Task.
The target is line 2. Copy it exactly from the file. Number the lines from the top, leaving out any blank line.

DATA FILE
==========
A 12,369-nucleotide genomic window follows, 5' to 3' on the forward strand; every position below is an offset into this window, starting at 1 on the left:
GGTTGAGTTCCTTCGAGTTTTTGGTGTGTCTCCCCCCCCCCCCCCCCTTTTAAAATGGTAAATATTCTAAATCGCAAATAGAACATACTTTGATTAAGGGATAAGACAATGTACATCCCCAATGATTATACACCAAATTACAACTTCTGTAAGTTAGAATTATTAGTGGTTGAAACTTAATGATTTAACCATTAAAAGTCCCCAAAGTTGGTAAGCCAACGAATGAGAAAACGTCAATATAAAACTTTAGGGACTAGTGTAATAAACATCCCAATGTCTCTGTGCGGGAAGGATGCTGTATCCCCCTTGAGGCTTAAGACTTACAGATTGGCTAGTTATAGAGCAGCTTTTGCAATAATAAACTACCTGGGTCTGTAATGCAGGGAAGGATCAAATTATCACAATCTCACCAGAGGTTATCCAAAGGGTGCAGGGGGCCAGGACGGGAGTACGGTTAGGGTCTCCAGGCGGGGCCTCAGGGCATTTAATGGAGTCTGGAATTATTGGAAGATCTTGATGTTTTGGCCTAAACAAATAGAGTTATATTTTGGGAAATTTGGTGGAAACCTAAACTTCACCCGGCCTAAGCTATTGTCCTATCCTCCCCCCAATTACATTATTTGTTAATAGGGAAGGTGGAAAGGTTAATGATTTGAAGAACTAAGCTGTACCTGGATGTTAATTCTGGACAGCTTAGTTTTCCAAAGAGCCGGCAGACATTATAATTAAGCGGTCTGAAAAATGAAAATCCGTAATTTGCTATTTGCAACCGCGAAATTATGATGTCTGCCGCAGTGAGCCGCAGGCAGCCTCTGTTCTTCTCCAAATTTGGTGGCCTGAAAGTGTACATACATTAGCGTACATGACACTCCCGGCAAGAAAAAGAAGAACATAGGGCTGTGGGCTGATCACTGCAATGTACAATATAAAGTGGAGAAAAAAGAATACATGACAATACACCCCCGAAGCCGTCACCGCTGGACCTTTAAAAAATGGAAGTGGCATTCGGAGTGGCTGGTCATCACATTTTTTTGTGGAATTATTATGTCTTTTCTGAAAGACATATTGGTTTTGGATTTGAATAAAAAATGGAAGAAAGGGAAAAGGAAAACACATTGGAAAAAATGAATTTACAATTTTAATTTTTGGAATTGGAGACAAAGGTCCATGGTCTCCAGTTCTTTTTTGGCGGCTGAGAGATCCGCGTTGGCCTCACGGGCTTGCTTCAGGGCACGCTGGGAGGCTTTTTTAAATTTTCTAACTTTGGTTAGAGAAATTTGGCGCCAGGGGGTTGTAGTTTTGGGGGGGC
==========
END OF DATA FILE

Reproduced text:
GGTTGAGTTCCTTCGAGTTTTTGGTGTGTCTCCCCCCCCCCCCCCCCTTTTAAAATGGTAAATATTCTAAATCGCAAATAGAACATACTTTGATTAAGGGATAAGACAATGTACATCCCCAATGATTATACACCAAATTACAACTTCTGTAAGTTAGAATTATTAGTGGTTGAAACTTAATGATTTAACCATTAAAAGTCCCCAAAGTTGGTAAGCCAACGAATGAGAAAACGTCAATATAAAACTTTAGGGACTAGTGTAATAAACATCCCAATGTCTCTGTGCGGGAAGGATGCTGTATCCCCCTTGAGGCTTAAGACTTACAGATTGGCTAGTTATAGAGCAGCTTTTGCAATAATAAACTACCTGGGTCTGTAATGCAGGGAAGGATCAAATTATCACAATCTCACCAGAGGTTATCCAAAGGGTGCAGGGGGCCAGGACGGGAGTACGGTTAGGGTCTCCAGGCGGGGCCTCAGGGCATTTAATGGAGTCTGGAATTATTGGAAGATCTTGATGTTTTGGCCTAAACAAATAGAGTTATATTTTGGGAAATTTGGTGGAAACCTAAACTTCACCCGGCCTAAGCTATTGTCCTATCCTCCCCCCAATTACATTATTTGTTAATAGGGAAGGTGGAAAGGTTAATGATTTGAAGAACTAAGCTGTACCTGGATGTTAATTCTGGACAGCTTAGTTTTCCAAAGAGCCGGCAGACATTATAATTAAGCGGTCTGAAAAATGAAAATCCGTAATTTGCTATTTGCAACCGCGAAATTATGATGTCTGCCGCAGTGAGCCGCAGGCAGCCTCTGTTCTTCTCCAAATTTGGTGGCCTGAAAGTGTACATACATTAGCGTACATGACACTCCCGGCAAGAAAAAGAAGAACATAGGGCTGTGGGCTGATCACTGCAATGTACAATATAAAGTGGAGAAAAAAGAATACATGACAATACACCCCCGAAGCCGTCACCGCTGGACCTTTAAAAAATGGAAGTGGCATTCGGAGTGGCTGGTCATCACATTTTTTTGTGGAATTATTATGTCTTTTCTGAAAGACATATTGGTTTTGGATTTGAATAAAAAATGGAAGAAAGGGAAAAGGAAAACACATTGGAAAAAATGAATTTACAATTTTAATTTTTGGAATTGGAGACAAAGGTCCATGGTCTCCAGTTCTTTTTTGGCGGCTGAGAGATCCGCGTTGGCCTCACGGGCTTGCTTCAGGGCACGCTGGGAGGCTTTTTTAAATTTTCTAACTTTGGTTAGAGAAATTTGGCGCCAGGGGGTTGTAGTTTTGGGGGGGC